I Voted

My parents accidentally raised a major nerd. Or maybe they did it on purpose the second time. Regardless, I’m one of the minority of the population who gets super excited about the book of Leviticus. Four years ago, I had a student who told me his bar mitzvah passage was from Leviticus, and I lost my mind in excitement as we nerded out over the passages describing how God gives us instructions on how to have a right relationship with him and others.

Very related: I led an all school assembly Friday and heard a chorus of nearly a hundred kids who’ve taken my class already shout that the purpose of reading the Bible is to foster loving relationships with God and other people.

I was talking to my parents last night about how they raised me not only to believe that statement but to live it out in every area of my life. That leads me to conversations with my former students who are American citizens participating in their first election where they can vote.

Before I explain my voting methods, credit to my parents here. My dad is the most generous person I’ve ever encountered in real life. He gives of his time and resources to help people love Jesus better and robs himself of excess to be the hands and feet of Jesus to others. My mom is the kindest person I know. She always thinks of others before herself. She makes sure everyone else is fed before eating anything herself and she finds out what other people need to see if she can give something to help them thrive.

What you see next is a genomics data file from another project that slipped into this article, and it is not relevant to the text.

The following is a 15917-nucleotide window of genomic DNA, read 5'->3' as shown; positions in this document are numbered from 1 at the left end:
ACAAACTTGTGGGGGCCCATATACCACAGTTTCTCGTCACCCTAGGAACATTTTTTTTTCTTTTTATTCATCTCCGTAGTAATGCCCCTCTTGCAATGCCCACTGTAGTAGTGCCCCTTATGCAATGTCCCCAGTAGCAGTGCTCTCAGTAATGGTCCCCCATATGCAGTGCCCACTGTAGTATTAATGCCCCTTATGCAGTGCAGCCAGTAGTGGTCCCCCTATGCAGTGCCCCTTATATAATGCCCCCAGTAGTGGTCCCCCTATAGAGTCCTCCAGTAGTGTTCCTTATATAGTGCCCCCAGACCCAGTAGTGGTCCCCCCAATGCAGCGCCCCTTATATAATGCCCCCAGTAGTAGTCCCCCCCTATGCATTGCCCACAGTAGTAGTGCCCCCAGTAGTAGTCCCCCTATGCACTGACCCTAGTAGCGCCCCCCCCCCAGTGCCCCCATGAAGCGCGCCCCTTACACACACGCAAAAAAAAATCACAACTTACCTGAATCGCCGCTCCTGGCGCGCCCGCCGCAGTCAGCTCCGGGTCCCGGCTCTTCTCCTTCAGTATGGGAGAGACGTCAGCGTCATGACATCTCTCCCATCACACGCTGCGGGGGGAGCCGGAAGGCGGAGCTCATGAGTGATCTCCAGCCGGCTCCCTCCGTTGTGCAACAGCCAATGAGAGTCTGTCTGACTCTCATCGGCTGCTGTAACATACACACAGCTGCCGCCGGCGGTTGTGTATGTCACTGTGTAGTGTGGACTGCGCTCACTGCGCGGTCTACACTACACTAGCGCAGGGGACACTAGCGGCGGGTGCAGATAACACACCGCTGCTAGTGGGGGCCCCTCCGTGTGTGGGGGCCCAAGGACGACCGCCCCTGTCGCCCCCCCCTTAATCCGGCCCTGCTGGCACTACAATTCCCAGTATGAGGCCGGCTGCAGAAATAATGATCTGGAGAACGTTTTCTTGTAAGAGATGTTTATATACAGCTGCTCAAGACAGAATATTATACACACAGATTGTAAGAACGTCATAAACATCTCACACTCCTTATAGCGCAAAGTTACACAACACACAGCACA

So I try to be generous when I vote, and I try to think of others more highly than myself. Oddly enough, those are both biblical principles that my parents model for me. 2 Corinthians 9:11 and Philippians 2:3 are great starting places if you doubt me.

One of my students called me before casting her vote early in her state and was wondering about God’s plan in all this. We talked about how regardless of the outcome, we can still be good representatives of God. We talked about how there’s a lot of hyperbole out there about how you aren’t a good Christian if you vote one way and you’re going to go to hell if you vote for a certain candidate and all kinds of other unhelpful things. I can’t predict the outcome of the US election, but I can tell you that people who voted for a variety of candidates read my blog (or at least used to). Four years ago I posted about how I want to model good behavior for my students because I’m a leader in the classroom and I was disheartened by a political leader choosing to mock and make hurtful comments unapologetically. I had surprising backlash from that post.

This year I’m going a step further. I’m going to Leviticus. Chapter 19. Verses 33-34.

“When a stranger sojourns with you in your land, you shall not do him wrong. You shall treat the stranger who sojourns with you as the native among you, and you shall love him as yourself, for you were strangers in the land of Egypt: I am the LORD your God.”

Ok, there’s a whole lot there I could get into, but I’m not going to. I’m just going to ask you if your actions – your votes, your words, your consumption of goods and services – are considerate of the strangers and the foreigners around you.

If you back up a couple verses, there’s the mandate not to glean to the edge of the field that Ruth the Moabite benefits from generations later as Boaz the Israelite gives the poor widow a chance to feed herself and her mother-in-law. But I’m not going to go there. I’m going to go to Deuteronomy 15:11.